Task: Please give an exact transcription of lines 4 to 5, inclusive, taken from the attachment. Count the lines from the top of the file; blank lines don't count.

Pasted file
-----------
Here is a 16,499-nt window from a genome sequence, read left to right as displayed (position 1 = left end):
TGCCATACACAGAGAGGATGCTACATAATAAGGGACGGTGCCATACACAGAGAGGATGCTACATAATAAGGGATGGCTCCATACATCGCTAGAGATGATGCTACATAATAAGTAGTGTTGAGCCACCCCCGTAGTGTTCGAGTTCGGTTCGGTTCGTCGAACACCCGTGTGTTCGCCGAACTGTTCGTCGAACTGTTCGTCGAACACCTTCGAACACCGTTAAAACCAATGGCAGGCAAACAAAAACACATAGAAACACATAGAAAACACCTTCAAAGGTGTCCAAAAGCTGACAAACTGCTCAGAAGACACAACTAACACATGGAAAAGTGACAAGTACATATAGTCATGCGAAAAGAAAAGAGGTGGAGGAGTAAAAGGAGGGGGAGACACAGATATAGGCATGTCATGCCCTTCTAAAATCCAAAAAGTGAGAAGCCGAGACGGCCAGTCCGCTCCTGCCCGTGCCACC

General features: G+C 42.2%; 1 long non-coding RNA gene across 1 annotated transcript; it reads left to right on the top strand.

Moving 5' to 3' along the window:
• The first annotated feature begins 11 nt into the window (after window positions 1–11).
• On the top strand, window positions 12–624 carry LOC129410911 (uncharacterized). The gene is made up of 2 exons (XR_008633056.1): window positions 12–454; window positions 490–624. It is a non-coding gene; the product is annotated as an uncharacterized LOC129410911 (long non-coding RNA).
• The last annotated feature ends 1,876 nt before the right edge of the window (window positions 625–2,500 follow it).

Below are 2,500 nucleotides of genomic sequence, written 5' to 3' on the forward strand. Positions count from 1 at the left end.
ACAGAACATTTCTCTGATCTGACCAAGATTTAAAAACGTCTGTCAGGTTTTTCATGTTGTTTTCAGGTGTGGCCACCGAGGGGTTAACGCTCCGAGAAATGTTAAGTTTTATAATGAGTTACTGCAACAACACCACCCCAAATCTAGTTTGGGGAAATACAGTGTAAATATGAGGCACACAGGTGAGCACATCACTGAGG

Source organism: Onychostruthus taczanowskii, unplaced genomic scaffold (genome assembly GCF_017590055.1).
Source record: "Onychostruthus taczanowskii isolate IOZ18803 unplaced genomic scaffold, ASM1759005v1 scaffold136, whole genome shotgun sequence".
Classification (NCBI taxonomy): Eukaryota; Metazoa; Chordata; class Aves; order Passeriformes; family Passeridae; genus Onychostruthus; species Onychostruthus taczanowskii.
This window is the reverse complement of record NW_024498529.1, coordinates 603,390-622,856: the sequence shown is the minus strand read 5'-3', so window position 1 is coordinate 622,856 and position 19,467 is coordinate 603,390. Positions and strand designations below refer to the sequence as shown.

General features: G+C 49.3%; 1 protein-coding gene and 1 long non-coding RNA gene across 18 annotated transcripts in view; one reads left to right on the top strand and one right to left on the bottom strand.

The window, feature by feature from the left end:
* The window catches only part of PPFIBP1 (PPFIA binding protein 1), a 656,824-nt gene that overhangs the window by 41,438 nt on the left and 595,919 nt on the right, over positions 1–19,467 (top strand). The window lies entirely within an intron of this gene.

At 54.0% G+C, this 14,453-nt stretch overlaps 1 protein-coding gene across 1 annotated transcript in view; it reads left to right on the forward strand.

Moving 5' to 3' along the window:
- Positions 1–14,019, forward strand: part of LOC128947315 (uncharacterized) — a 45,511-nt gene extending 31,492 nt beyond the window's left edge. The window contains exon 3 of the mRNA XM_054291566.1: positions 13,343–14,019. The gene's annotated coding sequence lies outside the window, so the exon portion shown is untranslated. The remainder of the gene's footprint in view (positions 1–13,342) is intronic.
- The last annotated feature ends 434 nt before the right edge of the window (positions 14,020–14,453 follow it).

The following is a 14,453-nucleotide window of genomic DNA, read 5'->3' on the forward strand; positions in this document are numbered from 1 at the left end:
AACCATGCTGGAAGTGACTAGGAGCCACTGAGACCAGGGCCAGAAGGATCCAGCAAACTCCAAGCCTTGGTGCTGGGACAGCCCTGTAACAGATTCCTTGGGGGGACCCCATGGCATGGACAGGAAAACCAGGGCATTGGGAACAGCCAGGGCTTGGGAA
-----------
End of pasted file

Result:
Moving 5' to 3' along the window:
• The first annotated feature begins 11 nt into the window (after window positions 1–11).